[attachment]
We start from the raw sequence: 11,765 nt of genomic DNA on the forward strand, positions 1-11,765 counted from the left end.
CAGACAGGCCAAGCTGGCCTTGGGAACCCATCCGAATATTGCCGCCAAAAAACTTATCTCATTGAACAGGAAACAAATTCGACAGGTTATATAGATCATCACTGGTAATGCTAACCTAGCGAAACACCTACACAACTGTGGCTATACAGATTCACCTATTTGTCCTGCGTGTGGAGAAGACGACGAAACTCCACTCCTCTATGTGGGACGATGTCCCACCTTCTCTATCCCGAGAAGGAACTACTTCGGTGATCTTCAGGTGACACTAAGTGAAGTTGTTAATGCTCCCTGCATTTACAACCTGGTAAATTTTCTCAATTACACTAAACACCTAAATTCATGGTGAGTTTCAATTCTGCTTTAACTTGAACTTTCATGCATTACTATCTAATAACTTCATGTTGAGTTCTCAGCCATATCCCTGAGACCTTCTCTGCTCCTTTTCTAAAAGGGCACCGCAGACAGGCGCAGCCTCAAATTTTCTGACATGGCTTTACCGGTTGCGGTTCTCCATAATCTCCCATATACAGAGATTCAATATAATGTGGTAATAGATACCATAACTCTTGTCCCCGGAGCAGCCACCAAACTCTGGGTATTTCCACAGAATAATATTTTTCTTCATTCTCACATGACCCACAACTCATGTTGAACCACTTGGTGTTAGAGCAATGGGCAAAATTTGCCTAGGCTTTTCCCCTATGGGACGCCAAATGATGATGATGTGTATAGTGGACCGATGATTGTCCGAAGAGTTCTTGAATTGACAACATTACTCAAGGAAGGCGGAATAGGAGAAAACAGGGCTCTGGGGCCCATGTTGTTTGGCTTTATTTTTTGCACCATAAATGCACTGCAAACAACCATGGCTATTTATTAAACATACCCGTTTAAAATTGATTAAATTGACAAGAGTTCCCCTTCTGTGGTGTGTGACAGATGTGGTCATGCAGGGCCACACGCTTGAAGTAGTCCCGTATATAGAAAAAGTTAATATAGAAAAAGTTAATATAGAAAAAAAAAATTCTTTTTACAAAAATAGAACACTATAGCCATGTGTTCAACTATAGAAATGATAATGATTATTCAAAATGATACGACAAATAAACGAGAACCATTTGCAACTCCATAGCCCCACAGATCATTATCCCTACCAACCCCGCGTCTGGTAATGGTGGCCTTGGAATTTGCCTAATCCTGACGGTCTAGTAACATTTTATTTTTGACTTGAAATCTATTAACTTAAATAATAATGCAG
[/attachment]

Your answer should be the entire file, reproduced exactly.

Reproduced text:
We start from the raw sequence: 11,765 nt of genomic DNA on the forward strand, positions 1-11,765 counted from the left end.
CAGACAGGCCAAGCTGGCCTTGGGAACCCATCCGAATATTGCCGCCAAAAAACTTATCTCATTGAACAGGAAACAAATTCGACAGGTTATATAGATCATCACTGGTAATGCTAACCTAGCGAAACACCTACACAACTGTGGCTATACAGATTCACCTATTTGTCCTGCGTGTGGAGAAGACGACGAAACTCCACTCCTCTATGTGGGACGATGTCCCACCTTCTCTATCCCGAGAAGGAACTACTTCGGTGATCTTCAGGTGACACTAAGTGAAGTTGTTAATGCTCCCTGCATTTACAACCTGGTAAATTTTCTCAATTACACTAAACACCTAAATTCATGGTGAGTTTCAATTCTGCTTTAACTTGAACTTTCATGCATTACTATCTAATAACTTCATGTTGAGTTCTCAGCCATATCCCTGAGACCTTCTCTGCTCCTTTTCTAAAAGGGCACCGCAGACAGGCGCAGCCTCAAATTTTCTGACATGGCTTTACCGGTTGCGGTTCTCCATAATCTCCCATATACAGAGATTCAATATAATGTGGTAATAGATACCATAACTCTTGTCCCCGGAGCAGCCACCAAACTCTGGGTATTTCCACAGAATAATATTTTTCTTCATTCTCACATGACCCACAACTCATGTTGAACCACTTGGTGTTAGAGCAATGGGCAAAATTTGCCTAGGCTTTTCCCCTATGGGACGCCAAATGATGATGATGTGTATAGTGGACCGATGATTGTCCGAAGAGTTCTTGAATTGACAACATTACTCAAGGAAGGCGGAATAGGAGAAAACAGGGCTCTGGGGCCCATGTTGTTTGGCTTTATTTTTTGCACCATAAATGCACTGCAAACAACCATGGCTATTTATTAAACATACCCGTTTAAAATTGATTAAATTGACAAGAGTTCCCCTTCTGTGGTGTGTGACAGATGTGGTCATGCAGGGCCACACGCTTGAAGTAGTCCCGTATATAGAAAAAGTTAATATAGAAAAAGTTAATATAGAAAAAAAAAATTCTTTTTACAAAAATAGAACACTATAGCCATGTGTTCAACTATAGAAATGATAATGATTATTCAAAATGATACGACAAATAAACGAGAACCATTTGCAACTCCATAGCCCCACAGATCATTATCCCTACCAACCCCGCGTCTGGTAATGGTGGCCTTGGAATTTGCCTAATCCTGACGGTCTAGTAACATTTTATTTTTGACTTGAAATCTATTAACTTAAATAATAATGCAG